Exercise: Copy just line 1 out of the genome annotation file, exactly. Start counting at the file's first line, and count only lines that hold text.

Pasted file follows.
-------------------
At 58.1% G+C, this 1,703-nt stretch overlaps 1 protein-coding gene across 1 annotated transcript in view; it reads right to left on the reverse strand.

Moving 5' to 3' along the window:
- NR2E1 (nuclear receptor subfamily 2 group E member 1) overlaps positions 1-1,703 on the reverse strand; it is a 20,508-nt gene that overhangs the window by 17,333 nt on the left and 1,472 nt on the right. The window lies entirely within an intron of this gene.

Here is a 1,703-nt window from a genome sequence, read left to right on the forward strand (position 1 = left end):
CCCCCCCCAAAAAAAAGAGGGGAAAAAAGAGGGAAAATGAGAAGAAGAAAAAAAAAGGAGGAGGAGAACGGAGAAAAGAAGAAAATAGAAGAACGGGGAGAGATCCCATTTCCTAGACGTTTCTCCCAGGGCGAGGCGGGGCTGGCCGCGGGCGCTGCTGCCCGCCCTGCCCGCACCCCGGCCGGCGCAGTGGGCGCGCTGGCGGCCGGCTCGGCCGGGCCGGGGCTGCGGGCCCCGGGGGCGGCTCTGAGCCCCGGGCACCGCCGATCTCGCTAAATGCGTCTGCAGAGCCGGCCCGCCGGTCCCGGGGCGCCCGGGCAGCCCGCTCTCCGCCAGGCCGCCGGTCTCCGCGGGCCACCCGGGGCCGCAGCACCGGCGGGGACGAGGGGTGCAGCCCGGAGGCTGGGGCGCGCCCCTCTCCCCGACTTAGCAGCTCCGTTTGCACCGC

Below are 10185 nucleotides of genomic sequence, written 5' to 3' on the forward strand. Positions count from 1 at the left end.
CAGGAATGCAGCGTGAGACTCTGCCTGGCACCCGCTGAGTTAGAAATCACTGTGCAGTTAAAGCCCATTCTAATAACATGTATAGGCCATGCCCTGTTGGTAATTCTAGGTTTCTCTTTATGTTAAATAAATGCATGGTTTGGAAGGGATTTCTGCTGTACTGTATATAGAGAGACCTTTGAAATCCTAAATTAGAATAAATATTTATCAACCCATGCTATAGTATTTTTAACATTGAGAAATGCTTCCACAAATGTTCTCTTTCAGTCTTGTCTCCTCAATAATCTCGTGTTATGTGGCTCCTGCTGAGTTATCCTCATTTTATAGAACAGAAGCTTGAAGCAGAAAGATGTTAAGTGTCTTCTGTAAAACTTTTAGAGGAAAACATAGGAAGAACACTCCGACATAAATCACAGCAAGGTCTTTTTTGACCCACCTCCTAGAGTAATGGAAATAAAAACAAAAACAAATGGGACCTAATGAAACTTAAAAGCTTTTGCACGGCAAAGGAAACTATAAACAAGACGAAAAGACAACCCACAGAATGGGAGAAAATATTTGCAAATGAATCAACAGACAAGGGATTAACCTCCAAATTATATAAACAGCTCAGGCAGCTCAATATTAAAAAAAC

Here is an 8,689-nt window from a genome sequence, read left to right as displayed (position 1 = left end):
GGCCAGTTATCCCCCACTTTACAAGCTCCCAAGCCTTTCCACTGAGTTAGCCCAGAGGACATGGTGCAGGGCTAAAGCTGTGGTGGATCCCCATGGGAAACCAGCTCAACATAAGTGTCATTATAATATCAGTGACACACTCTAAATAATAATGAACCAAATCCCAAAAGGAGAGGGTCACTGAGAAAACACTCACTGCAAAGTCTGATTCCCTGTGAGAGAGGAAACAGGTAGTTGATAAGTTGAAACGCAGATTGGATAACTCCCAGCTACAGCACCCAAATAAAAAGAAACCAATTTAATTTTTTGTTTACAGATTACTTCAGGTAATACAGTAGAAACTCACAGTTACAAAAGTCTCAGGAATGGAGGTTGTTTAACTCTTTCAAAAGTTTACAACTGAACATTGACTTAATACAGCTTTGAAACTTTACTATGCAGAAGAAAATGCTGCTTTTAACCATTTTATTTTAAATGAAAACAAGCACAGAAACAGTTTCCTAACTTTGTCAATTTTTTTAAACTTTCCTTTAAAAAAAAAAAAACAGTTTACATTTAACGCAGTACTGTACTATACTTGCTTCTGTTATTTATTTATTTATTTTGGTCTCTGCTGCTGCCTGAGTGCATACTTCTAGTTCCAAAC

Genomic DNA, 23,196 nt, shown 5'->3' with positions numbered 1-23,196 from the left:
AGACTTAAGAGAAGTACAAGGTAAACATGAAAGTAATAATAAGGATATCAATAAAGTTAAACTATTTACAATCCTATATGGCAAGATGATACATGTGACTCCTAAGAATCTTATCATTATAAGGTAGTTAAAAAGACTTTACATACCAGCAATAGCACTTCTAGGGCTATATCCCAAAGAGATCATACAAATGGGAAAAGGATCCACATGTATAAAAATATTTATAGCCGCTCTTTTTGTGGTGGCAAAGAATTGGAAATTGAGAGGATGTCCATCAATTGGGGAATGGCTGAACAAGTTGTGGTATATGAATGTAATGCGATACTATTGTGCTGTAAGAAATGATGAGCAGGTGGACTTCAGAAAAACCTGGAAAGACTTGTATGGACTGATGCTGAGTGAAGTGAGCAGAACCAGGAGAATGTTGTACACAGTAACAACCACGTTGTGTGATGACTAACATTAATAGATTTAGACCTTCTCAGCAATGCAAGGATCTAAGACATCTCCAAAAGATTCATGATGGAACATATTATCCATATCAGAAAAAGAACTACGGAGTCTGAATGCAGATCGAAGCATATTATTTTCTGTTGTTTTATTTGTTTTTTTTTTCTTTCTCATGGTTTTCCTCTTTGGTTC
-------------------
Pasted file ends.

At 58.1% G+C, this 1,703-nt stretch overlaps 1 protein-coding gene across 1 annotated transcript in view; it reads right to left on the reverse strand.